学习啦【英语文摘】 编辑：韦彦 发布时间：2016-08-29
A young mother believed that it was very wrong to waste any food when there were so many hungry people in the world. One evening, she was giving her small daughterher tea before putting her to bed. First she gave her a slice of fresh brown bread and butter, but the child said that she did not want it like that. She asked for some jam on her bread as well.
Her mother looked at her for a few seconds and then said, "When I was a small girl like you, Lucy, I was always given either bread and butter, or bread and jam, but never bread with butter and jam.
Lucy looked at her mother for a few moments with pity in her eyes and then said to her kindly, "Aren't you pleased that you've come to live with us now?"
Learn to live in the present moment
To a large degree,the measure of our peace of mind is determined by how much we are able to live on the present moment. Irrespective of what happened yesterday or last year, and what may or may not happen tomorrow, the present moment is where you are---always!
Without question, many of us have mastered the neurotic art of spending much of our lives worrying about variety of things--all at once. We allow past problems and future concerns dominate your present moments, so much so that we end up anxious,frustrated,depressed,and hopeless. On the flip side, we also postpone our gratification, our stated priorities, and our happiness, often convincing that "someday" will be much better than today. Unfortunately, the same mental dynamics that tell us to look toward the future will only repeat themselves so that 'someday' never actually arrives. Jhon Lennone once said, "Life is what is happening while we are busy making other plans." When we are busy making 'other plans', our children are busy growing up, the people we love are moving away and dying, our bodies are getting out of shape, and our dreams are slipping away. In short, we miss out on life.
Many people lives as if life is a dress rehearsal for some later date. It isn't. In fact, no one have a guarantee that he or she will be here tomorrow. Now is the only time we have, and the only time that we have any control over. When we put our attention on the present moment, we push fear from our minds. Fear is the concern over events that might happen in the future--we won't have enoughh money,our children will get into trouble,we will get old and die,whatever.
To combat fear, the best stradegy is to learn to bring your attention back to the present. Mark Twain said,"I have been through some terrible things in life, some of which actually happened." I don't think I can say it any better. Practice keeping your attention on the here and now. Your effort will pay great dividends.
3\How High Can You Jump?
Flea trainers have observed a strange habit of fleas while training them. Fleas are trained by putting them in a cardboard box with a top on it. The fleas will jump up and hit the top of the cardboard box over and over and over again.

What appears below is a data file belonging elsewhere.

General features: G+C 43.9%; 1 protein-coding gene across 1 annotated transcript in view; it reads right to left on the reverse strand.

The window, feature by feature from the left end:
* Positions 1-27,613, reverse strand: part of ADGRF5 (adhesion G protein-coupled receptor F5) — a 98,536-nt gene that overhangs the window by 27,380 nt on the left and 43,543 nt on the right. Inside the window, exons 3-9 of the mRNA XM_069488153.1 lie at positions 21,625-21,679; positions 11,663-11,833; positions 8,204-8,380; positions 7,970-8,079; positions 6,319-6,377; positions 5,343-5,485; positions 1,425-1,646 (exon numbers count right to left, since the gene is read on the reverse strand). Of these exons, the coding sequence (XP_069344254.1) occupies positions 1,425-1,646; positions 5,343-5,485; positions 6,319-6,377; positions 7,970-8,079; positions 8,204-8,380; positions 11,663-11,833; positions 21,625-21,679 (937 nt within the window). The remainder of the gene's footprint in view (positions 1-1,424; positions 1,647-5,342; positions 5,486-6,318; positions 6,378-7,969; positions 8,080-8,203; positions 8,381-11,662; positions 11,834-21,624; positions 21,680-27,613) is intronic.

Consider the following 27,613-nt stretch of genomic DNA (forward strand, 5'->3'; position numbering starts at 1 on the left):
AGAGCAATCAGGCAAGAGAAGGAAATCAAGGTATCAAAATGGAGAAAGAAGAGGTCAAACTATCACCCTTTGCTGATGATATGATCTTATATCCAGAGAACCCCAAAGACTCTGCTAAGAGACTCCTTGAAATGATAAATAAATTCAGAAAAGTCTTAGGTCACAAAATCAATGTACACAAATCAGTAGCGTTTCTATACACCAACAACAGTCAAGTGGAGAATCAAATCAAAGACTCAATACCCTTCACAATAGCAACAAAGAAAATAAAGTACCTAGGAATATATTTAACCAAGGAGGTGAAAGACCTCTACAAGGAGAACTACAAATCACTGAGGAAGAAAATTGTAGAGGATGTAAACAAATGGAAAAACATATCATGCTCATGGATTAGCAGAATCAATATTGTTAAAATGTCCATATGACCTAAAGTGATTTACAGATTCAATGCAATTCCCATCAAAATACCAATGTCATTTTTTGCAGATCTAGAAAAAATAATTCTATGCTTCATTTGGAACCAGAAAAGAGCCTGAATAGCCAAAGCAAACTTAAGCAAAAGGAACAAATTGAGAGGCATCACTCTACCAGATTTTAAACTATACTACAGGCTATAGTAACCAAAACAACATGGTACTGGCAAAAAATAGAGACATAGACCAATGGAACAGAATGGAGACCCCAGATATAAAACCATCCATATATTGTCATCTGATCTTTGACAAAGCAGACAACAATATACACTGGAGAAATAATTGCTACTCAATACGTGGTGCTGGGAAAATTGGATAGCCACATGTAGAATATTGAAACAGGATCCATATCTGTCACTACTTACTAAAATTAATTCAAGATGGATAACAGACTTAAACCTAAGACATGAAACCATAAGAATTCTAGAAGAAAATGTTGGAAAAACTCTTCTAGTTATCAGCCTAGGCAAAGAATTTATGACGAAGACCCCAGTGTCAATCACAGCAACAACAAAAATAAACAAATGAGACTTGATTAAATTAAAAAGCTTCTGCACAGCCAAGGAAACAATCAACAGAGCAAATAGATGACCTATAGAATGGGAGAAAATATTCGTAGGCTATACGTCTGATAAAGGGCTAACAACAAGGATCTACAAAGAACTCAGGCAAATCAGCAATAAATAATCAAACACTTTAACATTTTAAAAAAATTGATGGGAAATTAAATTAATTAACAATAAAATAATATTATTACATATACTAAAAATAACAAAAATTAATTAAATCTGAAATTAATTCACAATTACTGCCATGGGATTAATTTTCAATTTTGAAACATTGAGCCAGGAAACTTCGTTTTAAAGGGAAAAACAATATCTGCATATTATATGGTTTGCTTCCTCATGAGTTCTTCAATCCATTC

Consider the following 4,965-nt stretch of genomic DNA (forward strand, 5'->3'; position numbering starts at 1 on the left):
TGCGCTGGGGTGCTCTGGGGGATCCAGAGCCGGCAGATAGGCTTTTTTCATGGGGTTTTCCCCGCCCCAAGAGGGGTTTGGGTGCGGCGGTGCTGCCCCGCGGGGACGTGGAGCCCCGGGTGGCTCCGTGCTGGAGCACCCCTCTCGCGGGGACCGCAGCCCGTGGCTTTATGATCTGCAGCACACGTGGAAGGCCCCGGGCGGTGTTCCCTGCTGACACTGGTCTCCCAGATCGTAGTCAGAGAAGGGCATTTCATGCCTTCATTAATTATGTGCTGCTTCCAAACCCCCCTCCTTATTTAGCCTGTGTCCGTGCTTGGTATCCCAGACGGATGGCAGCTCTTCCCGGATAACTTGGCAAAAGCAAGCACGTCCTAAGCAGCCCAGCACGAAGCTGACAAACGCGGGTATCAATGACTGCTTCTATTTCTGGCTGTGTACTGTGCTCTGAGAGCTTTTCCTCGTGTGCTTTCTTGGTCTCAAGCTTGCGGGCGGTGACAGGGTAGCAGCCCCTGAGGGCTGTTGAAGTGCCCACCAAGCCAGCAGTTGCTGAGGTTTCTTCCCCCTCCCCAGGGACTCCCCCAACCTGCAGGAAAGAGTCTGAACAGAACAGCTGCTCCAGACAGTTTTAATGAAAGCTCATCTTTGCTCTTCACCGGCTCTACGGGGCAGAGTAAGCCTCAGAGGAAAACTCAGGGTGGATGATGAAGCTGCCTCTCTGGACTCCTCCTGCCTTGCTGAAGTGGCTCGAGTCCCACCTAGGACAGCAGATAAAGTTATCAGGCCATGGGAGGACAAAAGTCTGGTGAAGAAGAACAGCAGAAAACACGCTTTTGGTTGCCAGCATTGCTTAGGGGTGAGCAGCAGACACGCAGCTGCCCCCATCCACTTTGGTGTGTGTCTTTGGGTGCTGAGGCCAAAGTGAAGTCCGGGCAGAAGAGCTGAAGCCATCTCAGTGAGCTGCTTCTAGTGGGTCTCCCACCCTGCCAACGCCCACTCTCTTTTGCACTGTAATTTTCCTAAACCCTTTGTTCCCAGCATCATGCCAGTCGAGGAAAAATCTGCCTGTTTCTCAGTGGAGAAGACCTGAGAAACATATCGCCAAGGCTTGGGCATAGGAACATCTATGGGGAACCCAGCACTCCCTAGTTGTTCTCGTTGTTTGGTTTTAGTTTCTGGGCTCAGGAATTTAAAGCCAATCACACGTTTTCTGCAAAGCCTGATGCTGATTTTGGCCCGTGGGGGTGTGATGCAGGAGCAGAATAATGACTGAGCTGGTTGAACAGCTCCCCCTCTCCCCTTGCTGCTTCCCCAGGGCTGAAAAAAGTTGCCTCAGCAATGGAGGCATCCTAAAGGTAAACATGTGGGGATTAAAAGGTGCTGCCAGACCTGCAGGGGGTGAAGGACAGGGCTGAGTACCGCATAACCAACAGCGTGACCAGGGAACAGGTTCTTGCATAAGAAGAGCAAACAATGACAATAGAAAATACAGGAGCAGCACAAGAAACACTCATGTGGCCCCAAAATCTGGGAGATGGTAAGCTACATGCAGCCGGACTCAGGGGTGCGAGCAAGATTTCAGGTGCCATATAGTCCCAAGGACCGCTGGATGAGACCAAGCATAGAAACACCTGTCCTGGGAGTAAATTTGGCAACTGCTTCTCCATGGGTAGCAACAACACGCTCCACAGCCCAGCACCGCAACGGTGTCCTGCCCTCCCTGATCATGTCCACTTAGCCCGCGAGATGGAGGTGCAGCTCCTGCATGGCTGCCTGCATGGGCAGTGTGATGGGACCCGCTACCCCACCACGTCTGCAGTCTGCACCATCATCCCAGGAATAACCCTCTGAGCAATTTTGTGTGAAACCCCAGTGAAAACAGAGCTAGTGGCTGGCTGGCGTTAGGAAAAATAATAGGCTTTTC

As you watch them jump and hit the lid, something very interesting becomes obvious. The fleas continue to jump, but they are no longer jumping high enough to hit the top.
When you take off the lid, the fleas continue to jump, but they will not jump out of the box. They won't jump out because they can't jump out. Why? The reason is simple. They have conditioned themselves to jump just so high.
Once they have conditioned themselves to jump just so high, that's all they can do!
Many times, people do the same thing. They restrict themselves and never reach their potential. Just like the fleas, they fail to jump higher, thinking they are doing all they can do.
Russell on Affection (罗素论爱)
The best type of affection is reciprocally life-giving; each receives affection with joy and gives it without effort, and each finds the whole world more interesting in consequence of the existence of this reciprocal happiness. There is, however, another kind, by no means uncommon, in which one person sucks the vitality of the other, one receives what the other gives, but gives almost nothing in return. Some very vital people belong to this bloodsucking type. They extract the vitality from one victim after another, but while they prosper and grow interesting, those upon whom they live grow pale and dim and dull. Such people use others as means to their own ends, and never consider them as ends in themselves. Fundamentally they are not interested in those whom for the moment they think they love; they are interested only in the stimulus to their owe activities, perhaps of a quite impersonal sort. Evidently this springs from some defect in their nature, but it is one not altogether easy either to diagnose of to cure. It is a characteristic frequently associated with great ambition, and is rooted, I should say, in an unduly one-sided view of what makes human happiness. Affection in the sense of a genuine reciprocal interest of two persons in each other, not solely as means to each other’s good, but rather as a combination having a common good, is one of the most important elements of real happiness, and the man whose ego is so enclosed within steel walls that this enlargement of it is impossible misses the best that life has to offer, however successful he may be in his career. A too powerful ego is a prison from which a man must escape if he is to enjoy the world to the full. A capacity for genuine affection is one of the marks of the man who has escaped form this prison of self. To receive affection is by no means enough; affection which is received should liberate the affection which is to be given, and only where both exist in equal measure does affection achieve its best possibilities.